Our Klamath Basin
Upholding rural Americans' rights to grow food,
own property, and caretake our wildlife and natural resources.
Talking points for comments to
FERC, Federal Energy Regulatory Commission regarding dam removal
and Klamath irrigators' power rates:
by Jim Foley, miner 11/13/06,
(Please consider the following points to include
in your letters to FERC
Needed for Klamath Project Survival, by KBC)
vocal and well funded environmental minority is
attempting to make it appear that they represent
the public majority.
2. We cannot systematically
dismantle our society’s infrastructure to appease
3. No studies have been done
to assess the damaging affects of dam removal on
4. No consideration has been
given for the wetlands, refuges and endangered
species behind these dams.
5. No consideration has been
given to the loss of private property value and
resulting loss of our counties tax base from dam
6. The dams provide
electricity to 70,000 residents. If the dams are
removed we will have to buy power at a time when
California already has to buy power
from other states.
7. Electrical rates will soar
in the wake of dam removal.
8 In the time since dam
construction, a whole ecosystem has evolved above
the dams. This will be completely destroyed if
radical environmentalists have their way.
9. With dam removal we will be
once again at risk for the major flooding and
drought below the dams that was prevalent
before the dams were built.
10 No provision has been made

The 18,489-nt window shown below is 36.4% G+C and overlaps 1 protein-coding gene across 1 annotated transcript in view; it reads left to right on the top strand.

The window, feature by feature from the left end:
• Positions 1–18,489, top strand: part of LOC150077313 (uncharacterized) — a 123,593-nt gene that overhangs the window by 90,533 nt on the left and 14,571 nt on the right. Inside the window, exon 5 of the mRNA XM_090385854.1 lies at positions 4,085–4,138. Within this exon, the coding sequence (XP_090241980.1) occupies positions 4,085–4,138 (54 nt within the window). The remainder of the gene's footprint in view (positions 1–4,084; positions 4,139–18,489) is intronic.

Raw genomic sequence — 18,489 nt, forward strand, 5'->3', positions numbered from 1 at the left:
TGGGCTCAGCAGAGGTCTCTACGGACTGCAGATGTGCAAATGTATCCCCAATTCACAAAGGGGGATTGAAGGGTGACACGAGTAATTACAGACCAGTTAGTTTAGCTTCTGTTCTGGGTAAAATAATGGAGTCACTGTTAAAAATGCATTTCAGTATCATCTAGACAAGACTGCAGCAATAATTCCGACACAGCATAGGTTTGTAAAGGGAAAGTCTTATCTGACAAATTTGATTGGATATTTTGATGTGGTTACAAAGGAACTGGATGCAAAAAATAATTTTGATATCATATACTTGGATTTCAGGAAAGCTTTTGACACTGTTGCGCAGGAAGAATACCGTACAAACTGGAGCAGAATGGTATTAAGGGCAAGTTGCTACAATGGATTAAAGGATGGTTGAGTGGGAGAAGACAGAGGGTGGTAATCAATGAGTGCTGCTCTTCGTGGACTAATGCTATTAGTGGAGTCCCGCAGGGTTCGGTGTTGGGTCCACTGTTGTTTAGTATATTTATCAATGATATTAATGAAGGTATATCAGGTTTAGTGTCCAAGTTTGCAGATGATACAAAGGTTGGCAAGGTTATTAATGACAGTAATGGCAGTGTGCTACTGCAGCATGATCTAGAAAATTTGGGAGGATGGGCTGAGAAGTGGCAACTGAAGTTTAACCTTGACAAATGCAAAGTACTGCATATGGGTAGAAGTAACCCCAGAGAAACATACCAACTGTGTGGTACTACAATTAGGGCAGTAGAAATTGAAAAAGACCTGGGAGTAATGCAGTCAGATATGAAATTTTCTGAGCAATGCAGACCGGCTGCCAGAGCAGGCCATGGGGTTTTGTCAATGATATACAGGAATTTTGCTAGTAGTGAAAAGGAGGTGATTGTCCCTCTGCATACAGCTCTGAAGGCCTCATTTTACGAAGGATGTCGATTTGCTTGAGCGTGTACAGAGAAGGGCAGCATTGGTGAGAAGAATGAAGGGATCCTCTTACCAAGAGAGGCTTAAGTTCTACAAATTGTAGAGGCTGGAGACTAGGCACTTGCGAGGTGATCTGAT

for continuing to supply water for irrigation in
the Klamath project. Without water the farms
and ranches will disappear and
families will be bankrupt.
(Note by KBC - these dams do not effect Klamath
Project water storage. Klamath irrigators need
reasonable power rates and water certainty.
Endangered fish swimming into the Project could be
11. It is patently wrong to
remove dams on the premise of saving salmon when
there is no scientific proof that dam removal
will accomplish that goal.
12. Dam removal will do more
harm to the salmon and all other species, both
downstream as well as upstream than leaving
them in place.
13. At a time when third world
nations are desperately trying to create this type
of infrastructure, we are considering throwing
away 100 years of progress.
14. The supreme irony and
resulting tragic consequences of removing these
dams would be to find out after the fact that it
really was not the dams, but ocean conditions, confirmed by peer
reviewed science that were causing any salmon
Thursday May 07, 2009 09:14 AM Pacific
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